Thursday, 2 August 2018

Theories of Surplus Value, Part II, Chapter 17 - Part 35

[7. Absurd Denial of the Over-production of Commodities, Accompanied by a Recognition of the Over-abundance of Capital] 

Marx previously referred to the fact that Ricardo himself suspected the inconsistency of Say's argument that there could be no overproduction of capital with his other comment that the more abundant capital became relative to the demand for it, the lower interest rates would fall. 

“To the best of his knowledge, Ricardo is always consistent. For him, therefore, the statement that no over-production (of commodities) is possible, is synonymous with the statement that no plethora or over-abundance of capital is possible.” (p 496-7) 

For Adam Smith, capital accumulation increases faster than the growth of the labour force, and this is what causes wages to rise, which thereby creates the tendency for the rate of profit to fall, which inexorably leads to crisis. As Marx showed, this is wrong, in terms of an explanation of a long-term fall in the rate of profit, but it does not mean that there are not periods when such an acceleration in growth, in capital accumulation, does not lead to such conditions. Indeed, that is precisely the conditions that Marx describes in Capital III, Chapter 6 and 15, that leads to a squeeze on profits. The period 1849-59, described by Marx in “Value, Price and Profit”, was such a period that subsequently led to the introduction of labour-saving machines, so that a relative surplus population was created and wages fell. It subsequently led into a period of stagnant economic activity known as the First Great Depression that ran from around 1873-90. 

But, the period from around 1914 is a similar period to 1849-59, when the growing organisation of workers, in the boom of 1890-1914, led to a large growth in trades unions and social-democratic parties, also saw wages rise and squeeze profits that leads into the crisis period that runs from 1914-26, that also subsequently led to the introduction of new labour-saving technologies, and a period of depression that ran almost until WWII. And, the same was seen in the profits squeeze that arose in the 1960's and 70's, which again led to the technological revolution of the 1980's, which replaced labour, on a large-scale, and led to the stagnation that ran from the late 1980's through to 1999.  (A stagnation you would not know occurred from present day media accounts of the time, which depict it as a boom-time, based purely on the boom in the prices of financial assets, and the corresponding affluence of speculators, but which was actually an illusory debt binge that has yet to be unwound).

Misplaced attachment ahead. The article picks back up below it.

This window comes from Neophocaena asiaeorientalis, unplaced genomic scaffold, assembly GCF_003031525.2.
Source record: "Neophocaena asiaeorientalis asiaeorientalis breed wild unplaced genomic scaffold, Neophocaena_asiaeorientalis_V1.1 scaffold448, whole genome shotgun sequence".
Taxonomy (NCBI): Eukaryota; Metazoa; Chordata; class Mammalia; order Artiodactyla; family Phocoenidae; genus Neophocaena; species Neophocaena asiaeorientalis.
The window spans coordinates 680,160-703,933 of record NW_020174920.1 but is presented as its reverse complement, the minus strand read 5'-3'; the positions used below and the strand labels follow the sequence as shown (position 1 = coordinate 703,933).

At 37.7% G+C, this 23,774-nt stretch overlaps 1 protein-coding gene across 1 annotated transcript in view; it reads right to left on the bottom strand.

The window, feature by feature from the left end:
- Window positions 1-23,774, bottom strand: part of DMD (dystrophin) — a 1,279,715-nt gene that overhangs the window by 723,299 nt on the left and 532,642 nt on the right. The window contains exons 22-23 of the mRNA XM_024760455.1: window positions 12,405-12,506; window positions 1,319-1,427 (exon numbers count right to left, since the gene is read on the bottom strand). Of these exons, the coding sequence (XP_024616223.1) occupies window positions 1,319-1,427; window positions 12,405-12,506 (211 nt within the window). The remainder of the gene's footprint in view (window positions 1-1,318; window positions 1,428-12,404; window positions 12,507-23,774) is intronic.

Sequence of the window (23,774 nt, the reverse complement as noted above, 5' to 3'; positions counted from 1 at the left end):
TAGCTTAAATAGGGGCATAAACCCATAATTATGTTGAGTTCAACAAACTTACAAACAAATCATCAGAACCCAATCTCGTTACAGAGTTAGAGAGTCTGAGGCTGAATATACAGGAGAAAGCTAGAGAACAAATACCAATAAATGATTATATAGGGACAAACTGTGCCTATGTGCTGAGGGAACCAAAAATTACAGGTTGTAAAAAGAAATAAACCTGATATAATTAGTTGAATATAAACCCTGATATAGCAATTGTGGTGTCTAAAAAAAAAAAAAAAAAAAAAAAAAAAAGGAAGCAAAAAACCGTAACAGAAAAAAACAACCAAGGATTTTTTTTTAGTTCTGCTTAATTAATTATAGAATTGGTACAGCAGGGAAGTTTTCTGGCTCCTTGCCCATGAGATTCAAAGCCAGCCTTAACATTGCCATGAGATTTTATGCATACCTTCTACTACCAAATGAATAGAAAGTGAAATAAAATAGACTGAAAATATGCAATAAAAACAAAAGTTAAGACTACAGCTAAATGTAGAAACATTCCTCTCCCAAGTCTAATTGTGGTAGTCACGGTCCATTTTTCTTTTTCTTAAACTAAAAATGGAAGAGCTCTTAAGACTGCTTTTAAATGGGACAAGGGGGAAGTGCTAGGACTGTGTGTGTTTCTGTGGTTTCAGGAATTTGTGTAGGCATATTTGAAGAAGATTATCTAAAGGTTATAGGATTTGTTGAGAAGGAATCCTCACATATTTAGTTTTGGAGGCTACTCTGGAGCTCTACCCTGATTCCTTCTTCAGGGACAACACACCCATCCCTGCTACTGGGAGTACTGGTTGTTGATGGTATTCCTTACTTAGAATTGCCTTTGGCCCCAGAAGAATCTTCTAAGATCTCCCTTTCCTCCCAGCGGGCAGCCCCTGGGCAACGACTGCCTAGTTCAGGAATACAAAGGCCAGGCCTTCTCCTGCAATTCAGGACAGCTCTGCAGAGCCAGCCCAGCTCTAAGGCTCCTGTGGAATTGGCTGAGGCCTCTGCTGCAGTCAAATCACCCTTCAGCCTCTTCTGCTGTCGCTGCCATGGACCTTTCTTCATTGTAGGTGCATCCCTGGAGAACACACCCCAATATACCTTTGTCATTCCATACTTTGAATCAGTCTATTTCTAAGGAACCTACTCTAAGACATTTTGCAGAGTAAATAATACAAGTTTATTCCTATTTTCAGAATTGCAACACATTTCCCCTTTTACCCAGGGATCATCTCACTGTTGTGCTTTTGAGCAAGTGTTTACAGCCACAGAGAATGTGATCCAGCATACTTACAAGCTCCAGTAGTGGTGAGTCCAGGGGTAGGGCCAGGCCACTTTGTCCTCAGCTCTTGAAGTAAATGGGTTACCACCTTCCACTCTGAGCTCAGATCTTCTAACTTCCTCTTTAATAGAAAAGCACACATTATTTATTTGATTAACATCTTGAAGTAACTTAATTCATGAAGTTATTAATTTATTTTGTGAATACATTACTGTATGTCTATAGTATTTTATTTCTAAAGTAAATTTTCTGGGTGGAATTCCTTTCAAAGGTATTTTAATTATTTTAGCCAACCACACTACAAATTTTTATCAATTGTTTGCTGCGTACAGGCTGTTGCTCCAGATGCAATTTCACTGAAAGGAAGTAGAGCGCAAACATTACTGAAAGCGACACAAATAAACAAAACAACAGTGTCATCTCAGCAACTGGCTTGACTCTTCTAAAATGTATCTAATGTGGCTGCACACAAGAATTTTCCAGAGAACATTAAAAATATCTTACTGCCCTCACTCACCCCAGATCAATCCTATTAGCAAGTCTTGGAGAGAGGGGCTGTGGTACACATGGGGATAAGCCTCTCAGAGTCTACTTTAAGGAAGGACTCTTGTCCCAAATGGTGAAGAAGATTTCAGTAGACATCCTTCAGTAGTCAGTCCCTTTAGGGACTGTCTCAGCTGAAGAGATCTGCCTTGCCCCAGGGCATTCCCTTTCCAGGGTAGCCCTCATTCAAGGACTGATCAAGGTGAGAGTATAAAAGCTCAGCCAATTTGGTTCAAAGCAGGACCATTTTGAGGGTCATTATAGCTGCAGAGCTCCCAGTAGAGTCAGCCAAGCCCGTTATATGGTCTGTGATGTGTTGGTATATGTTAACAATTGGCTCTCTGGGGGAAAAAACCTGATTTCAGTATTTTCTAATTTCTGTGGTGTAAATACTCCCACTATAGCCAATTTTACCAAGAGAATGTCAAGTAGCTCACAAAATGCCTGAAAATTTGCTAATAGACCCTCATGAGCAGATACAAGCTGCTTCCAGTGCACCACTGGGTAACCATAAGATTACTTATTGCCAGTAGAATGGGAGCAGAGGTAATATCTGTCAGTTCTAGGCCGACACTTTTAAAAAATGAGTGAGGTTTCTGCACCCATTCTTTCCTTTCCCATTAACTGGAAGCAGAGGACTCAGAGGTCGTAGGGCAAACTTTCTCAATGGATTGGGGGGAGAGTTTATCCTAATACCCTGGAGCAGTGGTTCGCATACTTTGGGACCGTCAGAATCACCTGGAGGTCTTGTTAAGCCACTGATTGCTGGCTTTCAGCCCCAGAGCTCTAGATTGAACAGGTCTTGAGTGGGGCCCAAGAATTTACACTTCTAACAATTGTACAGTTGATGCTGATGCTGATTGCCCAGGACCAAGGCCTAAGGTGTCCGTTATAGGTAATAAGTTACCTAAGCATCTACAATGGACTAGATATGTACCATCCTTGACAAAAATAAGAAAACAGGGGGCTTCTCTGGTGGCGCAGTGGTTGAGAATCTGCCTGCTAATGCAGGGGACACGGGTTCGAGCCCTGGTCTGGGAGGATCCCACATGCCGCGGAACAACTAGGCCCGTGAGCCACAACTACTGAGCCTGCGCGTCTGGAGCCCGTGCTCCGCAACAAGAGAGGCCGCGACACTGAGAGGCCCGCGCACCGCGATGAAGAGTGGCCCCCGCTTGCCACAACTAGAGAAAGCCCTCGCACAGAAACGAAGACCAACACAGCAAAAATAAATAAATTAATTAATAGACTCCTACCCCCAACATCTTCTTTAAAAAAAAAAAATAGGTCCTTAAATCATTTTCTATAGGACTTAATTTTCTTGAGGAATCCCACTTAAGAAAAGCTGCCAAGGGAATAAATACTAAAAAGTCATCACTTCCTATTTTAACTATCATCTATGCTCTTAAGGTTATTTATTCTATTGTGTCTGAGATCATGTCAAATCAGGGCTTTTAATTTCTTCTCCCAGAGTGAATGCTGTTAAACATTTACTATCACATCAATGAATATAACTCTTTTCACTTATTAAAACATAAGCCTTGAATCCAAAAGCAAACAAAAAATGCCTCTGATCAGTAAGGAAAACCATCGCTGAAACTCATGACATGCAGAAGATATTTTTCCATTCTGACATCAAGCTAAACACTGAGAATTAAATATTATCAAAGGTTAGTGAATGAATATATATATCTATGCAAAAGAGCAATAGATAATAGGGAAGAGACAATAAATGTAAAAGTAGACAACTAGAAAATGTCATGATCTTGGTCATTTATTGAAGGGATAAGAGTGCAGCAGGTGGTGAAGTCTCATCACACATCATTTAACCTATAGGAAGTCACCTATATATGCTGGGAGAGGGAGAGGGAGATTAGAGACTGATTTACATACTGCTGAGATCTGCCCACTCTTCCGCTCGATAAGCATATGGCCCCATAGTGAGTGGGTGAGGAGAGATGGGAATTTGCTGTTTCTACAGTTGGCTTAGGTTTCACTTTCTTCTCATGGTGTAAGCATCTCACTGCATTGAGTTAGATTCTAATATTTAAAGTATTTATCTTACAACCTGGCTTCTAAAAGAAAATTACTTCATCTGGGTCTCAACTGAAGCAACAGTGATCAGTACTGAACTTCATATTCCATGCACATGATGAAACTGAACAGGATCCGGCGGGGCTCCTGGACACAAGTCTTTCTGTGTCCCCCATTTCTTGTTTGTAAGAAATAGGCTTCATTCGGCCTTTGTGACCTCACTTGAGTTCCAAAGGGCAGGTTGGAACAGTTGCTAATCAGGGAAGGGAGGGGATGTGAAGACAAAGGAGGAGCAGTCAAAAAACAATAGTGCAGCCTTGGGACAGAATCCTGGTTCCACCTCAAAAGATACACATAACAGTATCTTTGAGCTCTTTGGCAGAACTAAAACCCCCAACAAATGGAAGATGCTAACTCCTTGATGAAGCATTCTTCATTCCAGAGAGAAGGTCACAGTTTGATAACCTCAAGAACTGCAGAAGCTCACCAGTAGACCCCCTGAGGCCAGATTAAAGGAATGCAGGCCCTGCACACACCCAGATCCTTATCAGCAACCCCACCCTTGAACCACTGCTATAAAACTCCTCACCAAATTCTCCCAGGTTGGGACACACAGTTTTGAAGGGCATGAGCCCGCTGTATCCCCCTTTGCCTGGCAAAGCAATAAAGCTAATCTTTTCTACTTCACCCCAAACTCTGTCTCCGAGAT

As Marx puts it, 

“A distinction must he made here. When Adam Smith explains the fall in the rate of profit from an over-abundance of capital, an accumulation of capital, he is speaking of a permanent effect and this is wrong. As against this, the transitory over-abundance of capital, over-production and crises are something different. Permanent crises do not exist.” (Note *, p 497) 

Ricardo, as described earlier, disagreed with Smith, on this point. He did not believe that things were so fortuitous for workers. By contrast, Ricardo believes that it is because the workforce will always expand in line, at least, with the needs of capital that this will result in an ever rising demand on agriculture, which causes agricultural prices, rent and wages to rise, which then squeezes profits. It is this, then, according to Ricardo, which causes the tendency for the rate of profit to fall, which, in turn, leads to a crisis for capitalism, and the possibility for a breakdown of the system. He says, 

““There cannot, then, be accumulated in a country any amount of capital which cannot be employed productively, until wages rise so high in consequence of the rise of necessaries, and so little consequently remains for the profits of stock, that the motive for accumulation ceases” ( [Ricardo], l.c., p. 340). “It follows then … that there is no limit to demand—no limit to the employment of capital while it yields any profit, and that however abundant capital may become, there is no other adequate reason for a fall of profit but a rise of wages, and further it may be added, that the only adequate and permanent cause for the rise of wages is the increasing difficulty of providing food and necessaries for the increasing number of workmen” (l.c., pp. 347-48).” (p 497) 

But, as Marx says, Ricardo never actually witnessed a crisis of overproduction. He died in 1823, two years before the first crisis of overproduction, which occurred in 1825. It fell then to his followers to try to explain what, after 1825, became a regular occurrence. Yet, as Marx says, Ricardo himself quite rightly equated an overproduction of commodities with an overabundance of capital, whilst his followers tried to explain the recurrence of crises by making a distinction between the two. They denied the possibility of an overproduction of commodities, whilst accepting the existence of an overabundance of capital. 

“Not a single responsible economist of the post-Ricardian period denies the plethora of capital. On the contrary, all of them regard it as the cause of crises (in so far as they do not explain the latter by factors relating to credit). Therefore, they all admit overproduction in one form but deny its existence in another. The only remaining question thus is: what is the relation between these two forms of overproduction, i.e., between the form in which it is denied and the form in which it is asserted?” (p 497) 

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